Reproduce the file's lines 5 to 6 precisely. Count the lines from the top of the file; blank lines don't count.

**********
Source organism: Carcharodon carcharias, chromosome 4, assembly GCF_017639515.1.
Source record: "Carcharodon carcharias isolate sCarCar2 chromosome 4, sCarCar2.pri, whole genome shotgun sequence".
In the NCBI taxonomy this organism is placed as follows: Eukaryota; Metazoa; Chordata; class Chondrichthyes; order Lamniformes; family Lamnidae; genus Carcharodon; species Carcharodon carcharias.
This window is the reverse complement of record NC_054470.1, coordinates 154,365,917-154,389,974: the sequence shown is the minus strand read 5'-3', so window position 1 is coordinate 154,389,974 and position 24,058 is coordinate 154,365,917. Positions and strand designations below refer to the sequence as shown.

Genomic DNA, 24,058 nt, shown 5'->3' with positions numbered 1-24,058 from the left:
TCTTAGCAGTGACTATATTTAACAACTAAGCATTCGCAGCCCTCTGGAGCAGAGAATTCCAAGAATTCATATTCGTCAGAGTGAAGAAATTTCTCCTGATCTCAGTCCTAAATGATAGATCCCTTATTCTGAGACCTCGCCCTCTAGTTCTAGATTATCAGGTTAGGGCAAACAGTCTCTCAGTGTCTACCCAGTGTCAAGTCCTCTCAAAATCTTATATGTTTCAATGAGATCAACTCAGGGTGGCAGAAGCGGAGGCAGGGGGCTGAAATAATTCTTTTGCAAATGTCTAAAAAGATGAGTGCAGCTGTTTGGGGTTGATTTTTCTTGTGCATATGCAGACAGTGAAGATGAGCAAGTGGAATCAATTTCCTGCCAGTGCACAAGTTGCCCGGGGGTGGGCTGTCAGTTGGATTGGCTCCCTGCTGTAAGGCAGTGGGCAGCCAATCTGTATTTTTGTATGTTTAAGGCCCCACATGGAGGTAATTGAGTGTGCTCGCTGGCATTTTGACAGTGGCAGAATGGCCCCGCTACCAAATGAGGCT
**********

Genomic DNA, 24,058 nt, shown 5'->3' with positions numbered 1-24,058 from the left:
TCTTAGCAGTGACTATATTTAACAACTAAGCATTCGCAGCCCTCTGGAGCAGAGAATTCCAAGAATTCATATTCGTCAGAGTGAAGAAATTTCTCCTGATCTCAGTCCTAAATGATAGATCCCTTATTCTGAGACCTCGCCCTCTAGTTCTAGATTATCAGGTTAGGGCAAACAGTCTCTCAGTGTCTACCCAGTGTCAAGTCCTCTCAAAATCTTATATGTTTCAATGAGATCAACTCAGGGTGGCAGAAGCGGAGGCAGGGGGCTGAAATAATTCTTTTGCAAATGTCTAAAAAGATGAGTGCAGCTGTTTGGGGTTGATTTTTCTTGTGCATATGCAGACAGTGAAGATGAGCAAGTGGAATCAATTTCCTGCCAGTGCACAAGTTGCCCGGGGGTGGGCTGTCAGTTGGATTGGCTCCCTGCTGTAAGGCAGTGGGCAGCCAATCTGTATTTTTGTATGTTTAAGGCCCCACATGGAGGTAATTGAGTGTGCTCGCTGGCATTTTGACAGTGGCAGAATGGCCCCGCTACCAAATGAGGCT